The Rugby Championship is clearly the best rugby competition in the world. Could England or Ireland handle this level of physicality, skilful continuity and speed from one end of the field to the other? No. They couldn’t.
I was pleased to see assistant referee, Nigel Owens, still in this part of the world. Southern Hemisphere refereeing has been educational for him. His performance during the All Blacks vs Springbok match was proof of this and hopefully, he will introduce this less authoritarian style to the North.
Michael Cheika has done a good job with the Wallabies and has developed a world class team. Some new faces, some shortcomings, but the Aussies are now a resilient, skilful and united squad. They pushed the ABs to the last minute and resolutely withstood the Springbok onslaught. Many Wallaby teams would have crumbled, but not Michael Hooper and his boys. They may lack the depth of the ABs and the Boks, but their first 18 players are those team’s equals for sure.
I was amazed to hear Alistair Coetzee in the pre-match interview admit there were difficulties in coaching a team in, “transition”. I’m not sure what he meant, but knowing South Africa a bit, and the pressure their coaches are always under, transition probably means replacing the white players with black or coloured players.
How stupid is that? The traditional strength of the Boks, and this team is no different, is built around the sheer physicality and brutal approach of the Afrikaners. I chuckled when that magnificent Bok captain and talisman, Eben Etzebeth, looked sideways at the interviewer in the post-match interview when he asked, “I guess you would take a draw away from home”?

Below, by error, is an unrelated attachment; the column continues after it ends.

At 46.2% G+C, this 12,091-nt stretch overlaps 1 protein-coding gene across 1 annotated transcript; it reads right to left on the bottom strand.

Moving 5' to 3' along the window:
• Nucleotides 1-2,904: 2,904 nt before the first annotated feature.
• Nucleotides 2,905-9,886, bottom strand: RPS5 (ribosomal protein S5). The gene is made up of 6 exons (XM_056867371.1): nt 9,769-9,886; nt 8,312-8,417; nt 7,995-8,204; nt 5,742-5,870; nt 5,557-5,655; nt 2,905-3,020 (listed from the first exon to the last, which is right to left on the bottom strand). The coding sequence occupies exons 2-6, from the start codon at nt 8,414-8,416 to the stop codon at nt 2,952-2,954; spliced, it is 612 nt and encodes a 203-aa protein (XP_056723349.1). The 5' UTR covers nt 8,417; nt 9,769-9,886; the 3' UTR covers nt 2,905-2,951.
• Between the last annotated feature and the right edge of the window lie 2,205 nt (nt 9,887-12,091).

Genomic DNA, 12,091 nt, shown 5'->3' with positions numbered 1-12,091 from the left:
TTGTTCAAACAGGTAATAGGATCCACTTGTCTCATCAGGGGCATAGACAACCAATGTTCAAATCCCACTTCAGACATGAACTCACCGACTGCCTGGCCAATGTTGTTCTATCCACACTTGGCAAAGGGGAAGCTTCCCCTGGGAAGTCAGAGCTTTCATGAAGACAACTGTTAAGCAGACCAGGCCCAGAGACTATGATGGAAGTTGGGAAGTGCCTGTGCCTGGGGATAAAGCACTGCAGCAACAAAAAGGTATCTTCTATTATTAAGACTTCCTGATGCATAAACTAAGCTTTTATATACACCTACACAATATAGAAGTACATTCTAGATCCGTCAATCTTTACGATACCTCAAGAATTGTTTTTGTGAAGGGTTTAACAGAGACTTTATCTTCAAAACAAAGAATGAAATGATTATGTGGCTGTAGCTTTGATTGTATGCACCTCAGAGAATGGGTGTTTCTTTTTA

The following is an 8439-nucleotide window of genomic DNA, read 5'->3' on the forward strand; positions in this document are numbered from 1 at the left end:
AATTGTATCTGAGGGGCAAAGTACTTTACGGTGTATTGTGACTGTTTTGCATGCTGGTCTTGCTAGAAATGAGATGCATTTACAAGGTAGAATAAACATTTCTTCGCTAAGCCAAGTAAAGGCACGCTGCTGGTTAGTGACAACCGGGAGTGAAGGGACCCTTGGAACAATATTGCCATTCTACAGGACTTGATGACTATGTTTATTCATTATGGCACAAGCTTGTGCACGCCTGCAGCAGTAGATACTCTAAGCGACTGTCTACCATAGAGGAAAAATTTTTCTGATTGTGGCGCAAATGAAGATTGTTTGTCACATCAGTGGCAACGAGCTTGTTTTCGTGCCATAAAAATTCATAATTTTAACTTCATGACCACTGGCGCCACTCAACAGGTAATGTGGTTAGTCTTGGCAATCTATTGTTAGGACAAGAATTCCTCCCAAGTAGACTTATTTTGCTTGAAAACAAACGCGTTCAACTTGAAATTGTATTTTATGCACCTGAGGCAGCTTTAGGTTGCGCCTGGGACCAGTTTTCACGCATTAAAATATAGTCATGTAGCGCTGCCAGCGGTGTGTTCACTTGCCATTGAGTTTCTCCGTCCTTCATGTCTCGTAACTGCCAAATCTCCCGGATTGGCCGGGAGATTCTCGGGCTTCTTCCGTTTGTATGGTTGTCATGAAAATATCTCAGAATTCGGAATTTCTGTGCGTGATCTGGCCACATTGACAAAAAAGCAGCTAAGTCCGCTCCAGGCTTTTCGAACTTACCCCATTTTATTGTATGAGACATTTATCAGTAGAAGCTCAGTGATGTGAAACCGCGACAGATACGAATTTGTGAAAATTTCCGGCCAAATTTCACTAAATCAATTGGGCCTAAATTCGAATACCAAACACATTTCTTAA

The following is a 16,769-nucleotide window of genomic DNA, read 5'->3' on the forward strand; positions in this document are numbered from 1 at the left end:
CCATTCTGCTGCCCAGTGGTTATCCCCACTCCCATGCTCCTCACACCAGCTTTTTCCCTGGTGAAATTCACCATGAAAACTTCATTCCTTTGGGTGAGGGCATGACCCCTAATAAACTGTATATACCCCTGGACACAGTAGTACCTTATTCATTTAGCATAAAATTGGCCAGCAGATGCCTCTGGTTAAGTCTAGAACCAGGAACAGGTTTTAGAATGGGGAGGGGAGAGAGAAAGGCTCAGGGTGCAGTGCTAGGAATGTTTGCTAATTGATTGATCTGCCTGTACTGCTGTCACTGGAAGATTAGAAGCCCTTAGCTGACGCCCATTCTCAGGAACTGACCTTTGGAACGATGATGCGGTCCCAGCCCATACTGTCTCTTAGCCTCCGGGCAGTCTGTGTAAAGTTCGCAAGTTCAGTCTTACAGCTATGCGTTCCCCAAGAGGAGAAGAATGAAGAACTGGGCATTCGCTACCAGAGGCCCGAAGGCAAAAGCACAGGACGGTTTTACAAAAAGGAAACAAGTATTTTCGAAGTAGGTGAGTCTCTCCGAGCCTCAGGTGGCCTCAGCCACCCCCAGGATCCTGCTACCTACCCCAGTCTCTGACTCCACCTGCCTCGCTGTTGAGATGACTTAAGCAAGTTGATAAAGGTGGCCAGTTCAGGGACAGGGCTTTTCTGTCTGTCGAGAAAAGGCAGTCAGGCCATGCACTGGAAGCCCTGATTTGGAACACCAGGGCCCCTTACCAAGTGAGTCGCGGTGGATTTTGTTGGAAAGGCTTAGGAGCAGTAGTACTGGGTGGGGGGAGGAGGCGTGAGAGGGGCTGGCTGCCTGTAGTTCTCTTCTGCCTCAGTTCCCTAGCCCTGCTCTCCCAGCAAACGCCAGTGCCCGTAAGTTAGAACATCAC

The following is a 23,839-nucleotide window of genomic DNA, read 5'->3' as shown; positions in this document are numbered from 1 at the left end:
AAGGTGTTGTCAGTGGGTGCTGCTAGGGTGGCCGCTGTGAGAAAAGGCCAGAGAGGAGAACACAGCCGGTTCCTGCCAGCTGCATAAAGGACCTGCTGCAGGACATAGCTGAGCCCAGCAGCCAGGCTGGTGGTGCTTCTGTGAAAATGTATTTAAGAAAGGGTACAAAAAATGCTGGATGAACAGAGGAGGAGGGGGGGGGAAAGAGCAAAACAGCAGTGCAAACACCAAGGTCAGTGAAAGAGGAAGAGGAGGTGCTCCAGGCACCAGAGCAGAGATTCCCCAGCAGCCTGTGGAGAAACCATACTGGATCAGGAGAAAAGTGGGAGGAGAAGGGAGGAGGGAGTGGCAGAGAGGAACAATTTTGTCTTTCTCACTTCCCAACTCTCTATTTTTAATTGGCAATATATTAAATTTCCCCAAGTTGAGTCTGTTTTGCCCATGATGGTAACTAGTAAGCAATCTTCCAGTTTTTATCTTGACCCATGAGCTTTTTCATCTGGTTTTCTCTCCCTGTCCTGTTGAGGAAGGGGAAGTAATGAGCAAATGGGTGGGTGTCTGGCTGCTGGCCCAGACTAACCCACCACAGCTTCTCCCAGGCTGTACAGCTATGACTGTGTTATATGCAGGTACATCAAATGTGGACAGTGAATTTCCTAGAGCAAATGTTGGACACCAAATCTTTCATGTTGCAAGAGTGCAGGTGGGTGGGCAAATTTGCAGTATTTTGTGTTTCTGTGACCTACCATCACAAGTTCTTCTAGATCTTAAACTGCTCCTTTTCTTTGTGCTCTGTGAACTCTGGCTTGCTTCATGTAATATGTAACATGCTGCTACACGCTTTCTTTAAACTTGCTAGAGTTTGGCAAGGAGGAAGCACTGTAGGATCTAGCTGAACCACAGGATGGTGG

“We play to win…” was Etzebeth’s classic response. Surprise, surprise!!
On Saturday, in the rain at New Plymouth, Argentina played out of their skins – they were leading with 20 minutes to go. But in trademark fashion, the ABs responded by scoring a superb try through Vaea Fifita. Down to 14 men, they moved the ball into space and found one of the best rugby athletes of the modern era. Here is a player with startling explosive speed for a big man.
When Vaea attended the High Performance Players Course, he was timed at 4.99 seconds for the standing 40 metres. At 1.96 m and 107 kg, that’s bloody quick. Now at 116 kg, he has lost none of his pace as the Puma’s wing and stranded cover defence found out. His try ignited the ABs, who went on to finish with 6 tries to 1.
I’m quite sure the AB selectors have not yet settled on their top 15 players. Since losing among others, McCaw, Carter, Smith and Nonu, they still have some rebuilding to do. Last week there were 6 changes. Unusual for an AB side known for its consistency. However, I expect a similar number of changes this week. I expect to see Aaron Smith, Sam Whitelock, Wyatt Crocket, Sam Cane, Ryan Crotty, Reiko Loane and possibly Liam Squire.